Have you ever thought how mobile devices are transforming your personal life, and those around you? Now, think about how you might change your work life as dramatically, and then ask yourself “why haven’t we gone mobile?” Many companies are still hesitating to implement mobile solutions in the warehouse or the factory floor, even though their CEOs and managers are quite comfortable using smartphones. It’s probably because it is a new journey and they are unsure of the steps and decisions they need to take along the way.
So here are the key points for that journey.
1. Is it justified?
The Boston Consulting Group reported that small- and mid-size (SME) companies that adopt mobile intensively are growing :
“Typically, the 25 percent of SMEs that use mobile services more intensively see their revenues growing up to two times faster and add jobs up to eight times faster than their peers.”
Deploying mobile technologies on the plant floor adds value by connecting previously “off grid” factory personnel with sales and maintenance teams. Adding these workers to the network opens up exciting opportunities for collaboration, faster reaction time, and coordinated scheduling.
2. Use available solutions first
Look at mobile solutions that are available from providers that you already work with. You know about them and what they can do, and this should make deployment easier. Once you have exhausted that search, then look for outside solutions providers or develop your own apps.
3. Use solutions that run on existing hardware
When you are starting a mobile project, you don’t want to add complexity and cost by using non-standard or specialized hardware. If you are concerned about heat or dust affecting mobile devices, rather buy a decent case than a ruggedized device. You can either implement a BYOD (bring your own device) policy and let your staff bring their equipment, or if you’re concerned about security, now is the time to issue organizational devices. If you going to allow a range of mobile devices, make sure the solution will run the same way across different devices – iPhone, iPad, Android, Windows tablet.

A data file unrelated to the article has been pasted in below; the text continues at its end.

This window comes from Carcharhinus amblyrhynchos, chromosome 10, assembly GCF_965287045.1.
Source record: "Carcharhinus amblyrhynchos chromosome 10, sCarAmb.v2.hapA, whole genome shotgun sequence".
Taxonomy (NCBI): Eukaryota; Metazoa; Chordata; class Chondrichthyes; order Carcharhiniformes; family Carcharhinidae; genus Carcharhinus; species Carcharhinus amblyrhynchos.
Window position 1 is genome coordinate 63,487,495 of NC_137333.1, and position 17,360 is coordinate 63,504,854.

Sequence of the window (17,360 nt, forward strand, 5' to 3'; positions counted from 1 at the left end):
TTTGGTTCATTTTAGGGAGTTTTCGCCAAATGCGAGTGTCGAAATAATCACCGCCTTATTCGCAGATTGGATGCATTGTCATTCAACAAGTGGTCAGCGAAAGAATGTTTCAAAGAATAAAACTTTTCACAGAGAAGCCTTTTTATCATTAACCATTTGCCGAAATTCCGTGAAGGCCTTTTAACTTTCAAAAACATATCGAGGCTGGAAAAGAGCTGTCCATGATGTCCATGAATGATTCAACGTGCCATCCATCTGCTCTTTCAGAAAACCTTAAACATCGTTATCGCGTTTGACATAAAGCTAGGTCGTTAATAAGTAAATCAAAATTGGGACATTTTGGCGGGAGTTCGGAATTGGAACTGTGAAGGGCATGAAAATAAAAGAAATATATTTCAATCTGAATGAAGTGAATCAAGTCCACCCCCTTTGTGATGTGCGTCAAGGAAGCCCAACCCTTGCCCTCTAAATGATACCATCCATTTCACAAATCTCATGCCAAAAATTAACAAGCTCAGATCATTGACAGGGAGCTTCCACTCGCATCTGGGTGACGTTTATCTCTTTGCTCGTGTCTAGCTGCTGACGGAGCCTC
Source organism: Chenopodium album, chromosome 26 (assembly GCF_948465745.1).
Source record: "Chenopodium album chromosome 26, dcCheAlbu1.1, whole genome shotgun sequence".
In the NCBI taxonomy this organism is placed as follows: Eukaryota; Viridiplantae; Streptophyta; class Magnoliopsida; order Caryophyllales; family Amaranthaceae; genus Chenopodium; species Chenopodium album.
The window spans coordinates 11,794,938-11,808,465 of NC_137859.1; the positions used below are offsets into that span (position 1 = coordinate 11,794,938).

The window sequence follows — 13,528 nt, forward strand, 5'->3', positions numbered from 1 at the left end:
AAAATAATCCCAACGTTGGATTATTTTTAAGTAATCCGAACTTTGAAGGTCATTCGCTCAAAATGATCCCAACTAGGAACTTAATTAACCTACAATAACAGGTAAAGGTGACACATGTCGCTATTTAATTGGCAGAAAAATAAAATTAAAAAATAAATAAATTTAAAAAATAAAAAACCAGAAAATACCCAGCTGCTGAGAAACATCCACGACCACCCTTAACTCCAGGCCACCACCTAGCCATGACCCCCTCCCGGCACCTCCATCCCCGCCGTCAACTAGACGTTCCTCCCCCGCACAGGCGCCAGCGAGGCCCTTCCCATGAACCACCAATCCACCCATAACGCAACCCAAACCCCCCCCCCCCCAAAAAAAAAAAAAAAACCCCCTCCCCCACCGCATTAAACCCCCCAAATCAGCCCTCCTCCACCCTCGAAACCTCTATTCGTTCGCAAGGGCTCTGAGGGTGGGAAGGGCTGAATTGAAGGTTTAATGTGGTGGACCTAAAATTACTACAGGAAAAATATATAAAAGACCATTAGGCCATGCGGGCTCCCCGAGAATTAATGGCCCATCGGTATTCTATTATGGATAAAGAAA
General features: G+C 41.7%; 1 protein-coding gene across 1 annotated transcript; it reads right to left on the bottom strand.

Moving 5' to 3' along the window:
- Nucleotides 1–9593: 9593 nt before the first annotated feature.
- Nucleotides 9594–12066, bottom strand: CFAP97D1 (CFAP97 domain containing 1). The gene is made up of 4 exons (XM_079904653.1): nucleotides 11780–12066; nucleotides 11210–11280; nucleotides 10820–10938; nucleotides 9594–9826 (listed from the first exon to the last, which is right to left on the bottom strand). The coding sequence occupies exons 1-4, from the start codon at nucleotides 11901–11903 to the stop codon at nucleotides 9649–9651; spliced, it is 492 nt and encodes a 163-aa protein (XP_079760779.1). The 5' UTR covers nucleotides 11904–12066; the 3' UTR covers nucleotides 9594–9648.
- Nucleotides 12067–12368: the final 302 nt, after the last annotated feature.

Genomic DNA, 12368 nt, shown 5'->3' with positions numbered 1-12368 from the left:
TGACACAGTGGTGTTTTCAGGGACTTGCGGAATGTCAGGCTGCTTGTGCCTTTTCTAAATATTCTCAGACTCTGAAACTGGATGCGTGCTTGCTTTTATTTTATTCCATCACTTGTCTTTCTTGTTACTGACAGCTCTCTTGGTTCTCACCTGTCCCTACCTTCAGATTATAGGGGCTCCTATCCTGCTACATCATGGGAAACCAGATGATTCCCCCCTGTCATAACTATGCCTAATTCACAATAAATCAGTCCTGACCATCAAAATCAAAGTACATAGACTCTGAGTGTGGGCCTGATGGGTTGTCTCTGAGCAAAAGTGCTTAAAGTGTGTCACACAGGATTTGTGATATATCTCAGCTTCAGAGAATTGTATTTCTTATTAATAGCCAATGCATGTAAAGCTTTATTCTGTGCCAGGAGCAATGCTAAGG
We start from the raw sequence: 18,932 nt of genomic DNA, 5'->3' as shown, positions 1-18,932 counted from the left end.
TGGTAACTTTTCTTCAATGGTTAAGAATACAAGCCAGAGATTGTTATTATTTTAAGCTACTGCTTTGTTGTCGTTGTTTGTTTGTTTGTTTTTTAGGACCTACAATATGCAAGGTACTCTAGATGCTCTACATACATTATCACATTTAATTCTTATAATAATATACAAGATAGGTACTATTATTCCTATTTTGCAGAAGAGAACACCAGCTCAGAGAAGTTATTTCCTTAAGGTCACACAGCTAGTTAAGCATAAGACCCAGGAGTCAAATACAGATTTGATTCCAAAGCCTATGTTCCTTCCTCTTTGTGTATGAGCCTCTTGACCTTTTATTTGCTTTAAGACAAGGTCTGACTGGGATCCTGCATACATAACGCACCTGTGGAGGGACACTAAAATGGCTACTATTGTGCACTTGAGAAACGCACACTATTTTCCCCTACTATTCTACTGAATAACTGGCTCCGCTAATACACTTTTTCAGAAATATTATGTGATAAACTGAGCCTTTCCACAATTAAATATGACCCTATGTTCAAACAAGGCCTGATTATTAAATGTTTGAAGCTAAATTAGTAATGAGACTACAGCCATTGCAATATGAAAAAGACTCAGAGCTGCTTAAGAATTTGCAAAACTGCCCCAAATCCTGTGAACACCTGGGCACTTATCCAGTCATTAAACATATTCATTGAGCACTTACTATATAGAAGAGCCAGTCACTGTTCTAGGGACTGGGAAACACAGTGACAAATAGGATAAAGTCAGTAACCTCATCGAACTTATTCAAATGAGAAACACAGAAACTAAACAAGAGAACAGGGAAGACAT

4. Security and app management
Choose a solution that has built-in security and app management so you can manage and control which staff members use which apps. Should someone leave, you can block their access to and use of the solution.
5. Focus on the user experience
What made the iPhone so popular? The experience of using it (compared to other mobile phones). Therefore, a key factor in your selection should be the user interface (UI) and how intuitive the solution is – how quickly can someone start with no or minimal direction. If it is easy to use, it also improves the chances of acceptance.
6. Make sure mobile apps can work offline
There is bound to come a time when a user is not able to connect their mobile device to the network. Therefore, ensure the mobile solution can still operate in offline mode, and sync to the network later when connectivity is restored.
7. Check installation and upgrade process
Smartphone and tablet users are familiar with downloading and upgrading mobile apps via an app store. It’s quick, easy and requires little experience. You need to ensure the same ease of installation and upgrading for your business mobile software. Your business apps should be developed in such a way that your staff can download them either via a third party app store, or by setting up your own in-house one.
8. Can solutions be personalized?
Does your smartphone screen look like everyone else’s? Chances are that you have personalized aspects of the screen to suit your tastes and uses. The same case applies with business mobile apps; they need to enable users to personalize the UI so it looks like they want it.
9. Ask your customers
One of your major business drivers for going mobile should be to improve customer service and satisfaction – which would then improve revenue. So why don’t you meet with some key customers and get them to help you to identify business areas and processes that could be improved using mobile solutions?
10. Ask your employees
Continuous improvement methodologies have at least one thing in common, they encourage employees to participate and suggest how further improvements can be made. Going mobile should be seen as a business improvement project, therefore get staff involved in proposing ideas for mobile solutions.
The world is increasingly going mobile, and this brings implications for business. As Forrester Research has noted:
“The mobile mind shift is the expectation that I can get what I want in my immediate context and moments of need … This shift means the battle for your customer’s attention will be waged in mobile moments at any time that customer pulls out a mobile device.”
What are you doing in the battle for customer attention?